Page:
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PROPERTY FROM THE GLENBARRA ART MUSEUM, JAPAN

Francis Newton Souza
THE LAST SUPPER
JUMP TO LOT
45

PROPERTY FROM THE GLENBARRA ART MUSEUM, JAPAN

Francis Newton Souza
THE LAST SUPPER
JUMP TO LOT

Details & Cataloguing

Boundless: India

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Mumbai

Francis Newton Souza
1924 - 2002
THE LAST SUPPER
Signed and dated 'Souza+1990' upper right 
Oil on canvas
121.6 x 182.9 cm. (47 ⅞ x 72 in.)
Painted in 1990
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Provenance

Acquired from a close friend of the artist, circa 1990s

Catalogue Note

Much has been written in the historical literature about Francis Newton Souza’s lifelong preoccupation with the Catholic Church, its dogma and its rituals that served to inspire and / or at times repel him. The present work, The Last Supper, dating from 1990 and coming from the Glenbarra Art Museum in Himeji, Japan, is a monumental reinterpretation of a classical theme going back to the Da Vinci’s Renaissance, and a tour de force in an oeuvre that spanned over five decades. This work is part of a suite of large-scale paintings that were acquired by Glenbarra in the 1990s until shortly before Souza’s death in 2002. Amongst these works are: The Promise 2 (1987); Last Supper (1989); Crucifixion (1988); and Benediction, (1987). Supper at Emmaus (1987), and a Deposition scene (1987) depicting Christ and the mourning Mary also reveal a compelling narrative of Souza’s later years and his obsessions that brought about some of his most provocative and Messianic visions. These circle back to his beginnings as an artist and yet also serve as a capstone to his storied artistic career.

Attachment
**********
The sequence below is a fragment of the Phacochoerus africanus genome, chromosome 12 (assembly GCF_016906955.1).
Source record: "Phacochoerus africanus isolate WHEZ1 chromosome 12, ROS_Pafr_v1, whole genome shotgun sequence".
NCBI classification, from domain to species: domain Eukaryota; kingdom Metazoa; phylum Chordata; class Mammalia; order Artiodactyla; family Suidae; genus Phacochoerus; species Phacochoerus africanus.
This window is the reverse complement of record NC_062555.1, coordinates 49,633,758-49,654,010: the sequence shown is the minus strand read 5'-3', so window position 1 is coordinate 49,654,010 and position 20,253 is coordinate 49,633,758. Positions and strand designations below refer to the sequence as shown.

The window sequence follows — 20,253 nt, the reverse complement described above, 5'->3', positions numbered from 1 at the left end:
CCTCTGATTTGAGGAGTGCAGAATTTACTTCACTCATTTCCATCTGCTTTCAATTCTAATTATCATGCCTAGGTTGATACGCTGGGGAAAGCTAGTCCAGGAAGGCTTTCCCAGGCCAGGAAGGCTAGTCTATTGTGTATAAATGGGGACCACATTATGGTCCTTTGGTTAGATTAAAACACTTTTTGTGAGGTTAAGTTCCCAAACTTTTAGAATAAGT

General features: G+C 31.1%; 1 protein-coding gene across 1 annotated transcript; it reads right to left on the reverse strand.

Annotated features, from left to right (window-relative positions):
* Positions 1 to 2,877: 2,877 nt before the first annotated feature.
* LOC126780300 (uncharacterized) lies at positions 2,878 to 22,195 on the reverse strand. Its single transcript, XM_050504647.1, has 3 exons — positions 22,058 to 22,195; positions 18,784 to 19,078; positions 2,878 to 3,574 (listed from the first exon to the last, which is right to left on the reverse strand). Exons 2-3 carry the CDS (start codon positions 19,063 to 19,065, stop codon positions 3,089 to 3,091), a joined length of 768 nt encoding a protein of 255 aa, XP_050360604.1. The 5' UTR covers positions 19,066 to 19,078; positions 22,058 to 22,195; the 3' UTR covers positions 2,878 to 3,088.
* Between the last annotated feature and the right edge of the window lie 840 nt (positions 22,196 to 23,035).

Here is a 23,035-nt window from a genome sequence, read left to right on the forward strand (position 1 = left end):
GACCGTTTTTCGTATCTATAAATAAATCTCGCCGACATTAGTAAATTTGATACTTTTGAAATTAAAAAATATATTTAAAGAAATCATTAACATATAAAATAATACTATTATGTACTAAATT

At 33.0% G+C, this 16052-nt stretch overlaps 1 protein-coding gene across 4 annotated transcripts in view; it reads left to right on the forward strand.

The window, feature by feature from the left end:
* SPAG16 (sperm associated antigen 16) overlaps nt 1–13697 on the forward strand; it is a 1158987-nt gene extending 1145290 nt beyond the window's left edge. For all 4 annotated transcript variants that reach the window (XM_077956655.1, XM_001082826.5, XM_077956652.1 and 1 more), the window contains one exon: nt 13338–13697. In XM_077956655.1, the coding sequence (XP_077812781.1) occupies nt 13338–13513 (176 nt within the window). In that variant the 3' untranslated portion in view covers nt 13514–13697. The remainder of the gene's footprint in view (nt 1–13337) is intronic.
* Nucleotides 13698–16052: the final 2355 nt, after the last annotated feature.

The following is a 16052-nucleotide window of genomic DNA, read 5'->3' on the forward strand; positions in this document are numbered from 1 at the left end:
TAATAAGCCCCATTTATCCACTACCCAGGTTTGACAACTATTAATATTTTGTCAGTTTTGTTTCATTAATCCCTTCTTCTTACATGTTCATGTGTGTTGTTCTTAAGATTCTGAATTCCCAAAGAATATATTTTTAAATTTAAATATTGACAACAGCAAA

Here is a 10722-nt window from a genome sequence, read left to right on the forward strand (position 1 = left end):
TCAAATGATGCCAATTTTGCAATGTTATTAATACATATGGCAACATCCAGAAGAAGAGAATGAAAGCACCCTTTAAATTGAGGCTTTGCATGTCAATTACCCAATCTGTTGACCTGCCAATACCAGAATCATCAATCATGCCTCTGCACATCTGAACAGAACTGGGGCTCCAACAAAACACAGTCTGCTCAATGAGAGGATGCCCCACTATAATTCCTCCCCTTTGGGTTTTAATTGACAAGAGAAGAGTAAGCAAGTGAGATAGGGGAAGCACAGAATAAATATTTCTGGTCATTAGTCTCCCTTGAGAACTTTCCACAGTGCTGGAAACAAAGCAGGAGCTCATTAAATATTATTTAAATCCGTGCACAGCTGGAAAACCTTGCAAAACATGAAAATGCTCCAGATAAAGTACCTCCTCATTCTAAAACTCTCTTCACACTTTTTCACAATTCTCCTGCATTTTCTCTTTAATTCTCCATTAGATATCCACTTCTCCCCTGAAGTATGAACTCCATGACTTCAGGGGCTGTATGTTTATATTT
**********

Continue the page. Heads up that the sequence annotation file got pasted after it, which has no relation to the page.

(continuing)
Within Souza’s biography, the year 1987 was pivotal. Ebrahim Alkazi, a pioneering patron, long-time friend and collector of Souza's work gave him a stipend that allowed him to fully focus on his art. More poignantly, his only living parent, Lily, died that year and Souza’s grief manifested his painting. She was devoutly Catholic and her faith in the Church was unfailing. His atheism was diametrically opposed to his mother's theism, and throughout his life, Souza identified with the suffering Christ even as he railed against the Church. (Correspondence with Shelley Souza, October 2019) Other internalised conflicts arose from his own philosophical, religious and scientific studies. He was well-read and he wrote extensively on these subjects which formed his new treatises as a writer and an artist. Souza’s work from around this time especially was occupied by multiple dualities with the outcomes addressing his suffering and his fundamental theories about existence.

 

The Last Supper, 1990

Souza created many versions of The Last Supper throughout his career including one illustrated from the year before. The present work is set apart by its unusual depiction of subject, fiery palette and textured surface. The central Christ figure is possibly a self portrait of the artist surrounded by alien-like figures depicting the 12 Apostles. While some wear priestly vestments, what is most striking about the painting is that the six of them are in modern-day suits and ties. The visual reference harkens back to Souza’s iconic drawings from 1955, Six Gentlemen of our Times.

The faces of Jesus’s Apostles, with their high-set eyes, lopsided features and harsh outlines, are evocative of the artist’s stylised heads from the late 1950s and 60s. Art critic Edwin Mullins described Souza’s works from this early period as being ‘distorted to the point of destruction’. (E. Mullins, Souza, Anthony Blond Ltd., London,1962, p. 36)